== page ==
- - Thursday, August 15, 2013

How does a conservative group know it is doing something right? It’s a pretty good clue when a heavy-handed leftist U.S. senator attempts to intimidate its supporters.

Sen. Richard J. Durbin, Illinois Democrat, has sent a chilling letter to some 300 organizations and individuals who are suspected of having supported the American Legislative Exchange Council (ALEC) at any time since 2005.

The Durbin letter asks the recipients if they have served as a member of ALEC or provided any funding to ALEC in 2013. It also asks if the recipient supports “stand your ground” self-defense legislation that was promoted by ALEC a number of years ago. The letter demands a response by Sept. 1, for the purpose of a hearing of the Senate Judiciary Committee.

ALEC, formed 40 years ago by a tiny band of conservative legislators, has grown into the largest private membership organization of state lawmakers, currently boasting more than 2,000 legislators from all of the 50 states, as well as more than 85 members of Congress and 14 sitting or former governors who are considered “alumni.”

ALEC is a real thorn in the side of the left. It is a public-private partnership bringing together legislators, policy wonks and business leaders dedicated to free-market, limited-government solutions to societal problems. The council develops model legislation based on those principles and makes it available for legislators to consider.

As ALEC’s effectiveness was becoming obvious in recent years, the left began to attack the organization as a “shadowy” shill for corporate special interests. One critic called ALEC “a corporate dating service.” To the left, it is inconceivable that legislators would benefit from business input in developing public policy.

Unlike other state-funded organizations, such as the National Council of State Legislators and the Council of State Governments, ALEC is not funded by taxpayer dollars, and this is its vulnerability. ALEC depends on private-sector money to survive, so if ALEC supporters can be intimidated, its voice may be shut down.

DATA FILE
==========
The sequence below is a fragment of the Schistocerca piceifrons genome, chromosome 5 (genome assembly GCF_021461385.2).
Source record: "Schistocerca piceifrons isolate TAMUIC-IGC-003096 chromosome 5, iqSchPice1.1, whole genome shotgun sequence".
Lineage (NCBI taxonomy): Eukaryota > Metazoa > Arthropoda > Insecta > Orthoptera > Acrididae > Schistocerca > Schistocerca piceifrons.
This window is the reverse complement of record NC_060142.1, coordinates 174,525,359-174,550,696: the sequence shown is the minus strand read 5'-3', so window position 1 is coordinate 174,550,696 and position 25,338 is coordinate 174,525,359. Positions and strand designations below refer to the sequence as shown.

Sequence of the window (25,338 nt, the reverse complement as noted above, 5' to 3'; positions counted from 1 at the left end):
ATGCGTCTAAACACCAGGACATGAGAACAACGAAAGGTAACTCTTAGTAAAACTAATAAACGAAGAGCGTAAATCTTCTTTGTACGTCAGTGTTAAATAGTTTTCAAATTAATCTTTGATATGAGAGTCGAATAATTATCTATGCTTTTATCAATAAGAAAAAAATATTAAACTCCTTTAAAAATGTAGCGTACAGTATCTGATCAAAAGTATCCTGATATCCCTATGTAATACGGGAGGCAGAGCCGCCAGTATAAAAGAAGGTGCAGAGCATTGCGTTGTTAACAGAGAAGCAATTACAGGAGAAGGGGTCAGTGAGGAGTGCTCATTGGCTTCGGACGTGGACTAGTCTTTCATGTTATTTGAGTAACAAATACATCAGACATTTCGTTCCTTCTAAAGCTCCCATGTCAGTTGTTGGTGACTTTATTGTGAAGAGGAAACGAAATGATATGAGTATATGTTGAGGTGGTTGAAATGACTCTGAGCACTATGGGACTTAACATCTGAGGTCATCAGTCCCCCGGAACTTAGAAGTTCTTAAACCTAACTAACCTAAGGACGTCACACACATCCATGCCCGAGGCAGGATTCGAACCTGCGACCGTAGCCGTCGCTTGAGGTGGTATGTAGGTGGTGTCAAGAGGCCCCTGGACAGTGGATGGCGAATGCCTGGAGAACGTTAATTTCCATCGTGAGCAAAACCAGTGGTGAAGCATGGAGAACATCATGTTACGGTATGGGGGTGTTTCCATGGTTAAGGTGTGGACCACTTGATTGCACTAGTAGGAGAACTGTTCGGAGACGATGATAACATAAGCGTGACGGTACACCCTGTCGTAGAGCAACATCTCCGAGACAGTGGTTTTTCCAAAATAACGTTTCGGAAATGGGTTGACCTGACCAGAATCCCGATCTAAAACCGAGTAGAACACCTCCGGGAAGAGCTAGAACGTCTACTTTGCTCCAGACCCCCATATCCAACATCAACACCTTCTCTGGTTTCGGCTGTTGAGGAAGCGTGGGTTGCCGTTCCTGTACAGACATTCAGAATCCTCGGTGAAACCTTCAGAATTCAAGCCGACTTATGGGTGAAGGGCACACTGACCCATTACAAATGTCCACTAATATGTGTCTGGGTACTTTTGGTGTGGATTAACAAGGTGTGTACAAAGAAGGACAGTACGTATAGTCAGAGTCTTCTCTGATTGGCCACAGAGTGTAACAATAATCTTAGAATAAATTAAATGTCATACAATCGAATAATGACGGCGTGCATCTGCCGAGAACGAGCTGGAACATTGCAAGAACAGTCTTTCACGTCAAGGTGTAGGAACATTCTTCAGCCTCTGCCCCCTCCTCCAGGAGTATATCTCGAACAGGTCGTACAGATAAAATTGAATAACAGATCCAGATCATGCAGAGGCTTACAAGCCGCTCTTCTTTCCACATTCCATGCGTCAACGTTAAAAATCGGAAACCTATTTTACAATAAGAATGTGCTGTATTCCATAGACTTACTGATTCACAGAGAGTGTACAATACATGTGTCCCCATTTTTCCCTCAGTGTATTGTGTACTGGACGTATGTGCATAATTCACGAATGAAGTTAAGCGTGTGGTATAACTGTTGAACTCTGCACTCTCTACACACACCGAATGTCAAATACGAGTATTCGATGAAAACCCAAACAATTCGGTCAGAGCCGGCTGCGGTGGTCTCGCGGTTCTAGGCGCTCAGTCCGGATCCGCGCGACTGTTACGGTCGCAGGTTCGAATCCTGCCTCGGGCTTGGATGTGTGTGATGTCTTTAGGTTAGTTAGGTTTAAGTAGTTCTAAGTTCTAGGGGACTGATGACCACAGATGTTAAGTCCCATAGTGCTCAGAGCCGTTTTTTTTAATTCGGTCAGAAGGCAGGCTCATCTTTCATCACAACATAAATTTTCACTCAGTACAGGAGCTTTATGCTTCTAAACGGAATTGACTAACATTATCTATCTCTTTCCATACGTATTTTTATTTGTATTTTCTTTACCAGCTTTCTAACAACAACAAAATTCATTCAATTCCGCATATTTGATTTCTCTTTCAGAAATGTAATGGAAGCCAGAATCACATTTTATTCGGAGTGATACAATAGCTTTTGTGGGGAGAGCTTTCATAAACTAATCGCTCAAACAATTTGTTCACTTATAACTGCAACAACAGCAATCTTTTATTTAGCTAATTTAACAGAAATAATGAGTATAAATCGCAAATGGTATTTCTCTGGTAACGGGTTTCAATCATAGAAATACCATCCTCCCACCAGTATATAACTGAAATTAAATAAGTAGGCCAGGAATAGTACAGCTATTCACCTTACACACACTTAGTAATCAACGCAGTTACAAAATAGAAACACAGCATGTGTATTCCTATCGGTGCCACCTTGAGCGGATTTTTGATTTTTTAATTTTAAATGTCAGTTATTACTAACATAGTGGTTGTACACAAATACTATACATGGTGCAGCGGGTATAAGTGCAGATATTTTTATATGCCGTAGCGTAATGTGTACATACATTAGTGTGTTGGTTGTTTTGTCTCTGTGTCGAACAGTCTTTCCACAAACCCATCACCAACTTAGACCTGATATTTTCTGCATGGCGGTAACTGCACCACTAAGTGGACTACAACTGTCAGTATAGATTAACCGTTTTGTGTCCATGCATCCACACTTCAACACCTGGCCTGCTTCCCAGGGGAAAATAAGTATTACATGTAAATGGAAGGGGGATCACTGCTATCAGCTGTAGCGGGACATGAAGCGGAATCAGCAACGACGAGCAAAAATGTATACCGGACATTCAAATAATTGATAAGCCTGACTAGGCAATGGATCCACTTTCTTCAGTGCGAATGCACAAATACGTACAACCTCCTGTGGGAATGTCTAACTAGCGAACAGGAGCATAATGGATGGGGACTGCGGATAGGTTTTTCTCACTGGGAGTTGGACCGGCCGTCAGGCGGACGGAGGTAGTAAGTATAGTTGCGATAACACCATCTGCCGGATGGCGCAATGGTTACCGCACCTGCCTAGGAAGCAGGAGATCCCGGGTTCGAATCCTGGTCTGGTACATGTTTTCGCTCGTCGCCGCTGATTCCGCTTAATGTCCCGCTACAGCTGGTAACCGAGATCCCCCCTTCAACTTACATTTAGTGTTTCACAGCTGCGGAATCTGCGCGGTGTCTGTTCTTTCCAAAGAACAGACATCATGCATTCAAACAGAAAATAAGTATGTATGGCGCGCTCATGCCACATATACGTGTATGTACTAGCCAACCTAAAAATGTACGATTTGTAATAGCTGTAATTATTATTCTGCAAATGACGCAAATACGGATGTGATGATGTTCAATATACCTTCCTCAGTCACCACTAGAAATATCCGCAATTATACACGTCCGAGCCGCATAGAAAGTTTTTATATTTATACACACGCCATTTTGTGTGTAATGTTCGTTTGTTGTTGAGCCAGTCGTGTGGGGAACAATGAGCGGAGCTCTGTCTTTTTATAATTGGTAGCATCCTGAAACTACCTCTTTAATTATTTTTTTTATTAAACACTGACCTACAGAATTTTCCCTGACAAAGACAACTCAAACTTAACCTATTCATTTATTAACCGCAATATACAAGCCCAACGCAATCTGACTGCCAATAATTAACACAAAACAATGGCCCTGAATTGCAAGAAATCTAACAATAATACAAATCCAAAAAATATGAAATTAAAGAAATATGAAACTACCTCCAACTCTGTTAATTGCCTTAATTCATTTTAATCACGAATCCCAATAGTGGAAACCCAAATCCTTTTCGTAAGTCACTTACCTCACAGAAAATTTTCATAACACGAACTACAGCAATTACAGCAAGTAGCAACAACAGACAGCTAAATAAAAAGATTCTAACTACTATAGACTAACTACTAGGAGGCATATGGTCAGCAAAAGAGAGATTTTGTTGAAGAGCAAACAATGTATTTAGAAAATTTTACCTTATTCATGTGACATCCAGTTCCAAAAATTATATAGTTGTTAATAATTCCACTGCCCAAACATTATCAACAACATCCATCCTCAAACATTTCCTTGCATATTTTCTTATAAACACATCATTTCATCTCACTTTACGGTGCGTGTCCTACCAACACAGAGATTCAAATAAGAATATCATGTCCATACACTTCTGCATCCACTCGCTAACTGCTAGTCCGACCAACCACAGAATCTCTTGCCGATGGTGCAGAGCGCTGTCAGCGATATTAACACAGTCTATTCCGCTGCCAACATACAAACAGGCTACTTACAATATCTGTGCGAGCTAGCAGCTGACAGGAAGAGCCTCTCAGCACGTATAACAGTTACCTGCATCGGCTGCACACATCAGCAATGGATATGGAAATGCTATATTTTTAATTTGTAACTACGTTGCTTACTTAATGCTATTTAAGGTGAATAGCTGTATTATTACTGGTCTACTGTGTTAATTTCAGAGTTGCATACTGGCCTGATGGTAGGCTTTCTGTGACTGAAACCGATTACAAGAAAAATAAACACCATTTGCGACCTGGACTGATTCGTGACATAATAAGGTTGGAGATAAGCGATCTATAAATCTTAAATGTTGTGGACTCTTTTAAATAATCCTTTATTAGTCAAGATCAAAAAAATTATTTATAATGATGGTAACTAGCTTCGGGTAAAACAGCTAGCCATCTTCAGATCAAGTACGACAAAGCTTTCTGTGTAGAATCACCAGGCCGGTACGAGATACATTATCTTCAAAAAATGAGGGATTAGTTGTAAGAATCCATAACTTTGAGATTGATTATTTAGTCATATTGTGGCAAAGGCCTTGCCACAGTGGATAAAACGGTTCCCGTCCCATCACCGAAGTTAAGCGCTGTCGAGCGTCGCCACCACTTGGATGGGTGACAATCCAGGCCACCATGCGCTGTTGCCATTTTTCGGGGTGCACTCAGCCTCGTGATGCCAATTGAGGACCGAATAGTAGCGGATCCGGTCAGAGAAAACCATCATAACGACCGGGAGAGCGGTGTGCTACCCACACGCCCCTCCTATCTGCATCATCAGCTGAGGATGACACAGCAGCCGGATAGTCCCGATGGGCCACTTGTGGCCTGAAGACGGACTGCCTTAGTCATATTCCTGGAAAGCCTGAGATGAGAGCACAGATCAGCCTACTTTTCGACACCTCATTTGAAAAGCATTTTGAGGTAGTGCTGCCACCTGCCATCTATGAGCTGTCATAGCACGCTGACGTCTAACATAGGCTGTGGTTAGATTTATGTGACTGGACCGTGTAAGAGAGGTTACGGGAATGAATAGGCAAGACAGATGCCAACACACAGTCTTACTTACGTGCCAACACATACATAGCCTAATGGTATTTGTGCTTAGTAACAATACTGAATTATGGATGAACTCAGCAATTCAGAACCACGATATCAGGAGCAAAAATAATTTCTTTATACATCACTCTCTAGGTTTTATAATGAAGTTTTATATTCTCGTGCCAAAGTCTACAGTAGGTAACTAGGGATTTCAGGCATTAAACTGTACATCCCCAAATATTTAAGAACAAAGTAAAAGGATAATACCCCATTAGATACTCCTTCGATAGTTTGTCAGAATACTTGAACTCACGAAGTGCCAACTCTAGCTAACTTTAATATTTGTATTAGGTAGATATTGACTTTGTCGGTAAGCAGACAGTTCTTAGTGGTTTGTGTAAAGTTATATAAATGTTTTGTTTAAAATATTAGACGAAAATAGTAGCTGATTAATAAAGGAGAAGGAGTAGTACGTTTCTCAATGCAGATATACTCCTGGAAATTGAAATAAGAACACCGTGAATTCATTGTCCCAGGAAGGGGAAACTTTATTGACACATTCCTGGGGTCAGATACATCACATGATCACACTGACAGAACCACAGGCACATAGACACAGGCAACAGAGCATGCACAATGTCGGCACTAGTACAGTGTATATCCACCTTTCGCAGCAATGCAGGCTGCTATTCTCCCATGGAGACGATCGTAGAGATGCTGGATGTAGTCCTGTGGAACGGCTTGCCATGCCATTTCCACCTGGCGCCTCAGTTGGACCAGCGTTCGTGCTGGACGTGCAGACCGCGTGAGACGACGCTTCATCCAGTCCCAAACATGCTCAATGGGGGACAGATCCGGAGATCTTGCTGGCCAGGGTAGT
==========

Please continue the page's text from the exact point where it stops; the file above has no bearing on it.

Following attacks by The Nation magazine and other left-wing voices, the anti-ALEC campaign began in earnest in 2011, when Color of Change launched a boycott of ALEC attacking its support of voter-ID legislation. Sadly, some sponsors buckled under the pressure.

Another regular feature of ALEC meetings has been efforts by protesters to disrupt proceedings. At ALEC’s recent 40th annual meeting in Chicago, paid protesters surrounded the hotel and harassed attendees.

The Durbin letter is one more heavy-handed effort to intimidate ALEC supporters. The Goldwater Institute, likening the Durbin letter to a Joseph McCarthy witch hunt, has responded, “We refuse to answer whether we are or ever have been a supporter of ALEC or its model legislation. We refuse to answer not because we disavow ALEC — far from it. We refuse to answer because as free Americans, that is our right.”

However, as a powerful U.S. senator knows, many businesses are vulnerable to regulatory retaliation and will be afraid to exercise their rights. The goal of his letter is clearly to scare sponsors into renouncing ALEC.

I am eager to tell Mr. Durbin that I am a proud past national chairman of ALEC. I was elected to the Maryland House of Delegates in 1978, one of a handful of conservatives in one of the most liberal legislatures in America. I found in ALEC a network of legislators that shared my core principles, an organization that provided access to sensible policy solutions and one that gave me hope.

For a member of the U.S. Senate to use his power to interfere with individuals and organizations who do not share his views is a disgrace.

Ellen Sauerbrey is former minority leader of the Maryland House of Delegates and former national chairman of ALEC.

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